The interior of the restaurant gleams in the midday sun, light-coloured floors and walls contrast with the clean black lines of the tables and chairs and the artfully overgrown plants. Nobody offers Sophia a children's menu or balloon, and she gets to keep the wine glass at her place even though she orders a Coke. The adults make conversation about the menu, the practicalities of parking and appointments later on in the day. She leans back in her chair and takes in her surroundings, restraining her desire to ask them questions. Everyone in the restaurant is happy. There are colleagues on lunch breaks, friends out shopping, parents with teenagers celebrating. A pizza with a layer of golden melted cheese browned like a dream catches her eye and she decides immediately she'll order one.
Maybe this will be the best day of my life, she thinks.
Zoe has also noticed the pizza. 'Do you guys remember,' she says to the two men, 'those slabs of pizza they used to give us in the canteen?'
Matt grins. 'Yeah. Dough like cardboard.'
'Yeah, and they were 50p.'
'That was a lot of money in those days,' Julian tells Sophia.
This is where they begin.
'The first night I ever spent away from home was at your mother's house,' Zoe says. 'It was her birthday, we went to Didcot Wave, the swimming pool. I was terrified of leaving my parents. Seems absurd now, I know, but I didn't want to miss Didcot Wave for anything. Her mum -- your grandma, I suppose -- was really chilled out. She let us stay up all night watching movies.'
'What about her dad? What was he like?' Sophia asks.
'I never saw him,' Zoe admits. 'I think they were divorced.'
They weren't, Sophia knows, but it must have seemed that way because of his odd hours. That must have been why he brought his daughter the chocolate on Saturdays. Connecting with her grandfather, even from this distance, she feels a flicker of safety, like someone placing a blanket on her shoulders.
'I could swear,' Julian argues, 'we did Romeo and Juliet for weeks on end in Year Seven. Some of the girls decided to put on their own version, though it was more like a pretend game than a play. They made Penny be Mercutio. They picked on her, since she was overweight.' He glances towards Sophia, who despite being the smallest at the table has finished not only her own pizza but also Matt's last two slices. 'And they thought it'd be funny for her to get killed off early.'
'Joke's on them,' Matt says. 'He's one of the best characters.'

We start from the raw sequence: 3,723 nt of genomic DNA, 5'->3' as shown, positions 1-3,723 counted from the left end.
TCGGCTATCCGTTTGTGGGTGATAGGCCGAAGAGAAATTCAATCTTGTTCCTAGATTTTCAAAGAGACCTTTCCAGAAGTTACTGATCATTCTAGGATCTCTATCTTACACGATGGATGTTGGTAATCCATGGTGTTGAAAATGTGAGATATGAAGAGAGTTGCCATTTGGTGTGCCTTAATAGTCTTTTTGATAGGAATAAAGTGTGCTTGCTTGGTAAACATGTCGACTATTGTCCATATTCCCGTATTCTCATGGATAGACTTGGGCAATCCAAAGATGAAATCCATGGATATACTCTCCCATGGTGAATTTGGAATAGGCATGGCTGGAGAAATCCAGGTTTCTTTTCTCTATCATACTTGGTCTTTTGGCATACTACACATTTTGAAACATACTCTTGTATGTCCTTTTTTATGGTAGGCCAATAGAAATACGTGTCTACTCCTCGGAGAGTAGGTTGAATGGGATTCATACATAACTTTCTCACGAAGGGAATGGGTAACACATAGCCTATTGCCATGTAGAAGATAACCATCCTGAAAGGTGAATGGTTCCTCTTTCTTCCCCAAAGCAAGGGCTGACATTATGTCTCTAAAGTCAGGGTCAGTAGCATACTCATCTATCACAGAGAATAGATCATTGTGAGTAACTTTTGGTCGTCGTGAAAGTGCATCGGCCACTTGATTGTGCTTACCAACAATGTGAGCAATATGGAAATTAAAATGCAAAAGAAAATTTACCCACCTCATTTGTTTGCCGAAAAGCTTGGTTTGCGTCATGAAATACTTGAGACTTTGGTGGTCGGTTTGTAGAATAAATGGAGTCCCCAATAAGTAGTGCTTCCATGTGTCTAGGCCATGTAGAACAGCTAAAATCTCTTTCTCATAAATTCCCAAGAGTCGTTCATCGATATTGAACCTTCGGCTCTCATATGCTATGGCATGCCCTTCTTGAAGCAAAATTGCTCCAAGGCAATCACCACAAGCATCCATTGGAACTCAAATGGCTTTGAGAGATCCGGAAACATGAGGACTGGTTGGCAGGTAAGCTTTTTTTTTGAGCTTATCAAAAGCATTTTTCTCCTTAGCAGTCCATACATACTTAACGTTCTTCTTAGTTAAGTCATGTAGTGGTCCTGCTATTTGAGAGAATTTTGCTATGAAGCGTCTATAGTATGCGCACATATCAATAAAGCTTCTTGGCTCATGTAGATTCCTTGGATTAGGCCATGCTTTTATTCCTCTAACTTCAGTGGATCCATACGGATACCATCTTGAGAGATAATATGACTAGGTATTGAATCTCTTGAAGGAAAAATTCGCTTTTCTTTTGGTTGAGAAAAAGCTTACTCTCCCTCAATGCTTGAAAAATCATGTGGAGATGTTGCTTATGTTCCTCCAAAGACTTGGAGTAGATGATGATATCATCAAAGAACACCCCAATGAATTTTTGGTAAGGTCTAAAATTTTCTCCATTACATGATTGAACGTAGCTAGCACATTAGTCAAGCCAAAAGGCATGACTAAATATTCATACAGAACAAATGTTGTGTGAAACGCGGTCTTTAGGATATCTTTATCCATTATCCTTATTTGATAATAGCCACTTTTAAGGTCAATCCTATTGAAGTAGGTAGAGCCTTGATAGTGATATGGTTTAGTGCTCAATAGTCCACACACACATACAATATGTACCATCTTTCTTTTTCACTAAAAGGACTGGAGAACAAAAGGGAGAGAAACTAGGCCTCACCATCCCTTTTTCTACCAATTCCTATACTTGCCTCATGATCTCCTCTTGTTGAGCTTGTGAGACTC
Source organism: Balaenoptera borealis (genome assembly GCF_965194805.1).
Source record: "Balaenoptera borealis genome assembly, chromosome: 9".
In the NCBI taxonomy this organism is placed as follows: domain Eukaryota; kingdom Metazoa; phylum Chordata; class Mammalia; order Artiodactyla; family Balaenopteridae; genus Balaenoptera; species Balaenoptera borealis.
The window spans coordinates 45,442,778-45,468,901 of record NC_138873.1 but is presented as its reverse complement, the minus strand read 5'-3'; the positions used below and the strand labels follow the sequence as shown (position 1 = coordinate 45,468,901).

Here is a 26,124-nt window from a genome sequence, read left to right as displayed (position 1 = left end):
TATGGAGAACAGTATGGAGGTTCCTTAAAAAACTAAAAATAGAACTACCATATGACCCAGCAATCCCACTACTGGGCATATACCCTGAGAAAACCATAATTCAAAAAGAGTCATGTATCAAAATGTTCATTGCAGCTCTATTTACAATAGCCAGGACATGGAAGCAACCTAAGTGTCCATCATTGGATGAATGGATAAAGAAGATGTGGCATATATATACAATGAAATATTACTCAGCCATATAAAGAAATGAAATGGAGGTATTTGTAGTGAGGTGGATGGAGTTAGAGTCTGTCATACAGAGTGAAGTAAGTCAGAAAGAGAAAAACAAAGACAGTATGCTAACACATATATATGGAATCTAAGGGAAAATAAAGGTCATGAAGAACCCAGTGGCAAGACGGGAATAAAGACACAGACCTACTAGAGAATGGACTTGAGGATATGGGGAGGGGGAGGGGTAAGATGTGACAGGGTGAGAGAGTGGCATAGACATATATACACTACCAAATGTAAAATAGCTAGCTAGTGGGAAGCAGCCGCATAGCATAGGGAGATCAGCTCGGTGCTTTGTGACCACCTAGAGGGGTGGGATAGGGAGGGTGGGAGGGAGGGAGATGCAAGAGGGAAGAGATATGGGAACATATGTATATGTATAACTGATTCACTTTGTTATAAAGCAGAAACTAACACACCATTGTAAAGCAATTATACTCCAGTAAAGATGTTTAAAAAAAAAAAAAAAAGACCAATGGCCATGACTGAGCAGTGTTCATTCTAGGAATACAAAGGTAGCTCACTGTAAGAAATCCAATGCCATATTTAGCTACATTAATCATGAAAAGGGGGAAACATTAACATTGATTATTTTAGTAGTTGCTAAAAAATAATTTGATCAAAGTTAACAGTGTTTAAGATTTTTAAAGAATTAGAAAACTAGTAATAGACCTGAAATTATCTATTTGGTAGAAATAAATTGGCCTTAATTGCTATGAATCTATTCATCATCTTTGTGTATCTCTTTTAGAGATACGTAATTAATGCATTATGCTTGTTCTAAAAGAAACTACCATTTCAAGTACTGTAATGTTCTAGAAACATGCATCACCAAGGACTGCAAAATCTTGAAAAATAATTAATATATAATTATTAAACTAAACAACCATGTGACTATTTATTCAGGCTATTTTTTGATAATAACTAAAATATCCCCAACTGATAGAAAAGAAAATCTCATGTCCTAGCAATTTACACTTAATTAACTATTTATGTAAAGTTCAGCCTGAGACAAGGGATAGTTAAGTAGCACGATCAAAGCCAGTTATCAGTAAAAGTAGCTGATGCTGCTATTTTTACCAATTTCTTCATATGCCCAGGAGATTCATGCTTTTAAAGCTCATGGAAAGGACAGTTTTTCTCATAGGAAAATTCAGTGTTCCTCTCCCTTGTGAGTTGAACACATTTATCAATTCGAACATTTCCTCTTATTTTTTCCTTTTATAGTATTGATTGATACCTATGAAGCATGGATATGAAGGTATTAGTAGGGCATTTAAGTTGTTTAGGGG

Certainly he is in the ballet, Sophia thinks. His death scene is one of the longest in ballet history. It is unendurably tragic; it sets the stage for everything that follows.
'"A plague on both your houses!"' Julian exclaims, clutching his chest. 'What does dress size matter, if you can pull that off?'
'You were all in Grease with her. Who did she play?' Sophia asks. She had to look up the plot on Wikipedia; St Petersburg, characteristically, has yet to embrace it on any level.
'Chorus,' Zoe says. 'We all were. No talent among us. I suppose you're familiar with those sorts of roles?'
'Yes. I was in The Nutcracker last year,' she says. They make appreciative 'Oh' and 'Aw' noises. She ducks her head modestly and takes another sip of Coke, deciding not to mention she was Masha, and not just in the chorus.
They order ice cream and sorbet for dessert, and the atmosphere turns sleepy and peaceful. Zoe exchanges glances with Matt and Julian, then withdraws a small tablet from her bag and taps at the screen.
'We thought you'd like something more tangible. People didn't have cameras in their pockets in those days, so there isn't much, but with a bit of persistence we put together an album.'
Constrained as she is in her seat, Sophia can't think of anything to say or do that would be enough to express how this feels. 'Thank you very much.'
She scrolls through the photos, dragging her finger slowly, as if more abrupt movement might tear them. She braces herself for a face to reveal itself to her. Her friend Pasha from school has an anecdote about how his father didn't wear glasses until after Pasha was born and so he never recognises him in old photos. Sophia, of course, barely remembers what her mother looked after she was born. Did Mum have different coloured hair as a teenager? Is she in the background?
Convinced she is missing something, she tracks everyone who appears more than once and there is one girl who appears in all of them. Her hair is blonde but light brown on the underside. She has freckles from forehead to chin. She seems to favour a denim jacket featuring a purple flower on the right side. Her expression varies from an exaggerated moody pout in a shot crowded with other girls -- 'My thirteenth birthday,' says Zoe, 'we thought we were so cool' -- to a wide, innocent grin lit by centre-stage lights. In this one she's on a large box painted to look like concrete. Her legs kick out joyfully in a full skirt. She is alone on the stage.
'There she is,' Julian says with satisfaction. His finger lands next to the girl's face. 'That hairstyle she's wearing, Sophia, is called a beehive. She knew how to do them herself, she was tremendously popular ...'
The food in Sophia's stomach lurches heavily. Matt, in the corner, seems to have had the same realisation, as his eyes bulge behind his glasses and he mouths a single-syllable word.
'I've -- just remembered something,' he says slowly, as if every word is a physical strain. 'That girl -- her name was Rosie.'